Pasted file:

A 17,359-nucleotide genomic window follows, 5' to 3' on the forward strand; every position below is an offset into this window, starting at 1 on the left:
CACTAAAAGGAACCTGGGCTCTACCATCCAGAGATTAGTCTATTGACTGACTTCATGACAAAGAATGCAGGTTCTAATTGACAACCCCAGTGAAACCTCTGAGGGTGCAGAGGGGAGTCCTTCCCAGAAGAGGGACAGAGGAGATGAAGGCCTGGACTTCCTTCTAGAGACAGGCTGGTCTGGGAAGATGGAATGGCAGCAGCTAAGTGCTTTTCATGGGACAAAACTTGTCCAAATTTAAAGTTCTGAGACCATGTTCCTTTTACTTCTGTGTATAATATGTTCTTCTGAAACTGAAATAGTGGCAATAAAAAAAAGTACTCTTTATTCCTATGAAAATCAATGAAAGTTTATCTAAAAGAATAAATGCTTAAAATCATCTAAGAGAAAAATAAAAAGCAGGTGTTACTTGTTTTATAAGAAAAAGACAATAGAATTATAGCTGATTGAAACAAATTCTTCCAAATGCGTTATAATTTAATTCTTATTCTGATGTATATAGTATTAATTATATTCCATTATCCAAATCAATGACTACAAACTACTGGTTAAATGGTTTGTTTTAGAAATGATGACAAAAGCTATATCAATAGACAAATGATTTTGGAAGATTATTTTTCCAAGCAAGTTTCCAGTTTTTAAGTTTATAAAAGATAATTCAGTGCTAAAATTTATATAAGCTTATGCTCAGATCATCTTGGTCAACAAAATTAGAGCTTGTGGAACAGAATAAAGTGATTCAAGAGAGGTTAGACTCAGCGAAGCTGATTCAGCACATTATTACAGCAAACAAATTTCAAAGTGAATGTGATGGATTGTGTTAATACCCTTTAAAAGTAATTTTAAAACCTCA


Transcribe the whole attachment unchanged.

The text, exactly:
A 17,359-nucleotide genomic window follows, 5' to 3' on the forward strand; every position below is an offset into this window, starting at 1 on the left:
CACTAAAAGGAACCTGGGCTCTACCATCCAGAGATTAGTCTATTGACTGACTTCATGACAAAGAATGCAGGTTCTAATTGACAACCCCAGTGAAACCTCTGAGGGTGCAGAGGGGAGTCCTTCCCAGAAGAGGGACAGAGGAGATGAAGGCCTGGACTTCCTTCTAGAGACAGGCTGGTCTGGGAAGATGGAATGGCAGCAGCTAAGTGCTTTTCATGGGACAAAACTTGTCCAAATTTAAAGTTCTGAGACCATGTTCCTTTTACTTCTGTGTATAATATGTTCTTCTGAAACTGAAATAGTGGCAATAAAAAAAAGTACTCTTTATTCCTATGAAAATCAATGAAAGTTTATCTAAAAGAATAAATGCTTAAAATCATCTAAGAGAAAAATAAAAAGCAGGTGTTACTTGTTTTATAAGAAAAAGACAATAGAATTATAGCTGATTGAAACAAATTCTTCCAAATGCGTTATAATTTAATTCTTATTCTGATGTATATAGTATTAATTATATTCCATTATCCAAATCAATGACTACAAACTACTGGTTAAATGGTTTGTTTTAGAAATGATGACAAAAGCTATATCAATAGACAAATGATTTTGGAAGATTATTTTTCCAAGCAAGTTTCCAGTTTTTAAGTTTATAAAAGATAATTCAGTGCTAAAATTTATATAAGCTTATGCTCAGATCATCTTGGTCAACAAAATTAGAGCTTGTGGAACAGAATAAAGTGATTCAAGAGAGGTTAGACTCAGCGAAGCTGATTCAGCACATTATTACAGCAAACAAATTTCAAAGTGAATGTGATGGATTGTGTTAATACCCTTTAAAAGTAATTTTAAAACCTCA